In a second step (FIG. 3B), microspheres 20 are deposited on the resist layer 18. These microspheres 20 are, for example, glass or plastic microspheres. They are opaque to the irradiation in order to obtain a maximum masking effect of the zones on which they are deposited. The distribution of the microspheres 20 on the resist layer 18 is random. The invention more particularly applies to a photolithographic circle patterning method wherein regularity of the diameter and of the resolution of the circles in the whole layer is desired.

Thus, for masking the locations of the circles on the resist layer 18, microspheres 20 of small diameter are used, the diameter being regular from one microsphere to the other and of a given value, for example, ranging from 1 to 2 μm with a tolerance better than 10%.

As seen above, the distribution of the microspheres 20 is random. It is however important to ensure that the density of the deposited microspheres 20 on layer 18 is sufficient and regular. To do so, according to the invention, several methods for depositing microspheres 20 can be used and will be described later in relation with FIGS. 5 and 6.

Once the microspheres 20 have been deposited on the resist layer 18, this resist layer 18 is irradiated by a source 21 of quasi parallel light during a third step (FIG. 3C). The wave length of the radiation of source 21 is chosen as a function of the used resist and the desired accuracy, for example in the ultraviolet range. The microspheres 20 are thereafter evacuated from the resist layer 18 during a fourth step (not represented).

During a fifth step (FIG. 3D), the resist is developed by using a conventional method under conditions which are compatible with the type of resist used. Circles 22 are thus formed on the resist layer 18 at the locations of the microspheres 20, and are subsequently used for etching a corresponding pattern in layer 19.

An alternative of the irradiation step (third step) is illustrated in FIGS. 4A and 4B. This alternative consists in irradiating the resist layer 18, still by a source 21 of quasi parallel light, but having tilted layer 18 with respect to the axis Y of the beam and by turning it about the axis Y. To do so, the layer to pattern 19, provided with the resist layer 18 on which the microspheres 20 have been deposited, is placed on a rotating support 23 tilted by a given angle a with respect to the axis Y of the beam.

Hereby, as shown in FIG. 4B, the diameter d effectively irradiated under each microsphere 20 is smaller than the diameter of the microspheres 20. The circles 22 are thus obtained with a diameter d smaller than the diameter of the microspheres 20. The ratio between the diameter of the microspheres 20 and the diameter d of the obtained circles 22 depends on the tilting angle α of support 23 with respect to the axis Y of the beam of quasi parallel radiation of source 21. This alternative further improves the obtained resolution in using the method according to the invention. Indeed, microspheres 20 of bigger size can be used, which will have a better uniformity between each other. For example, circles 22 of 2 μm in diameter can be realized with microspheres 20 of 5 μm in diameter.

In relation with FIGS. 5 and 6, methods which can be used to deposit the microspheres 20 on the resist layer 18, randomly and at a high resolution, will be described.

A first method (FIG. 5) consists in immersing the layer to etch 19, provided with the resist layer 18, in a bath 24 containing the microspheres 20 in suspension. The concentration of the microspheres 20 in the bath is fixed as a function of the desired resolution of the circles 22. The depositing of the microspheres 20 is achieved by decantation, the microspheres being glass in this case. It is moreover possible to achieve the irradiation step through the bath 24 as soon as the microspheres 20 have decanted, which accelerates the execution of the method. The evacuation of the microspheres 20 after irradiation, is here simply achieved by extracting the layer to pattern 19 and its eventual support from bath 24.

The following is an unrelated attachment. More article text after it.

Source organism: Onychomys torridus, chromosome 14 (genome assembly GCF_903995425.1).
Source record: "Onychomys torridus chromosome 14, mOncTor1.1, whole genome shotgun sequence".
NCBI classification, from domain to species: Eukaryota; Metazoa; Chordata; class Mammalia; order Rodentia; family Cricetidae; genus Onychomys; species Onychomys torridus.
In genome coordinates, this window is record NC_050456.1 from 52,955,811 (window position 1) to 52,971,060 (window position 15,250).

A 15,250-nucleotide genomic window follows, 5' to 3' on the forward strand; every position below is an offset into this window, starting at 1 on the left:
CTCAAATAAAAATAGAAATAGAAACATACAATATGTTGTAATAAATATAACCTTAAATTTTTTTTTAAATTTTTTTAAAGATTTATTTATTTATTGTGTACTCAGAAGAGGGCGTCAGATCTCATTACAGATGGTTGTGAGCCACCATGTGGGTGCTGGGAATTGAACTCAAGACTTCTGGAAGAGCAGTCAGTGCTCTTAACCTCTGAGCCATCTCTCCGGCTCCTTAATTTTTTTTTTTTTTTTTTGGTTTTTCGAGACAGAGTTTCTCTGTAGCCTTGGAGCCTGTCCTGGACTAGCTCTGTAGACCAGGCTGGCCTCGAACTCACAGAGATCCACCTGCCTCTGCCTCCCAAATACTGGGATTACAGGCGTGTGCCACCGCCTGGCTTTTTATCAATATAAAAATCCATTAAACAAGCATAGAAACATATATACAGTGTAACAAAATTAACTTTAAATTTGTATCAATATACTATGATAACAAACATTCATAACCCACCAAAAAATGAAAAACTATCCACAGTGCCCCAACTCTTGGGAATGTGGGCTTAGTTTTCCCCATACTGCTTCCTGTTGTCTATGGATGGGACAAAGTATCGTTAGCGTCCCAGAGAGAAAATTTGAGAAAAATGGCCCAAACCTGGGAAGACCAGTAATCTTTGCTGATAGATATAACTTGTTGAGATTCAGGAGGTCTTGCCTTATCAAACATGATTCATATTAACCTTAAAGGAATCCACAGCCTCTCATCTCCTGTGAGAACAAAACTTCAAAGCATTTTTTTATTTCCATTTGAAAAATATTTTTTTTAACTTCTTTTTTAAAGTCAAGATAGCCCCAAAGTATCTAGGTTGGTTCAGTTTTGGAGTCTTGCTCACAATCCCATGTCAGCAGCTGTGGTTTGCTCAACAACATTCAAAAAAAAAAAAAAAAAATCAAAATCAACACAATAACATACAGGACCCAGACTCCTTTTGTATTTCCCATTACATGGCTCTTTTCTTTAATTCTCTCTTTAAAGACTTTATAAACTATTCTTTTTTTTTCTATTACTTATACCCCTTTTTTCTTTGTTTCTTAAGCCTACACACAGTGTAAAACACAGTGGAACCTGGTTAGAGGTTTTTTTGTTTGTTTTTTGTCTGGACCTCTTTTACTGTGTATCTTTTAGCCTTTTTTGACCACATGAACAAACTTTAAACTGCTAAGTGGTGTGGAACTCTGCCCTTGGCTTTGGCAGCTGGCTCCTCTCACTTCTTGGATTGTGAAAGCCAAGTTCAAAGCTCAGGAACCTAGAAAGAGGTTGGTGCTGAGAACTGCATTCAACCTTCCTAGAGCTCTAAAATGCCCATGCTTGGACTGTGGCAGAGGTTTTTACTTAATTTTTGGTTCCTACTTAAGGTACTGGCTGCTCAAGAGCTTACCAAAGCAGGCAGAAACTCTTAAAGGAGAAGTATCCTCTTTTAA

A second method (FIG. 6) consists in spraying, on the resist layer 18, a mixture of a solvent 25 and of microspheres 20, contained in a tank 26. The solvent 25 is alcohol based, which allows its evaporation during the spraying. The distribution of the microspheres 20 on the resist layer 18 has a good homogeneity, the density of the microspheres 20 being determined by the spraying time. Here, the microspheres 20 adhere to the resist layer 18 by electrostatic effect, resulting from charges acquired during their travel through the air between the nozzle 27 of the spraying device and the resist layer 18. The evacuation of the microspheres 20 after the irradiation can be achieved by blowing or any other means. An advantage of this technique is that a repulsive force is created between the microspheres, due to their charges, which tends to improve the regularity of their distribution.

Another alternative (not represented) of the invention consists in embedding the microspheres 20 in a viscous material, for example in polyvinylalcohol. The resist layer 18 is covered by a layer of this material, for example, by scraping or serigraphy without pattern. The polyvinylalcohol is then dried and the resist layer is irradiated in the manner described above. Finally, the polyvinylalcohol is dissolved, for example in water, and the microspheres 20 are at the same time evacuated.

FIGS. 7A to 7C illustrate an application example of the method described above to achieve a circle pattern defining the locations of the microtips in a microtip cathode of a flat display screen.

FIG. 7A shows the different layers provided in a microtip cathode 1 before carrying out the photolithographic patterning method according to the invention. As already described in relation with FIGS. 2A to 2D, a conducting layer, for example based on niobium, is deposited on a substrate 10. This conducting layer is etched to define cathode conductors 13. These conductors 13 are organized in columns provided with cells 12, each cell 12 defining a region for receiving microtips 2, and each column having a width corresponding to that of a pixel. A resistive layer 11 is thereafter deposited on the cathode conductors 13. Then an insulating layer 16, for example comprised of silicon oxide (SiO2), is deposited, which insulates the cathode conductors 13 from a grid layer 3, for example based on niobium, which constitutes the last layer.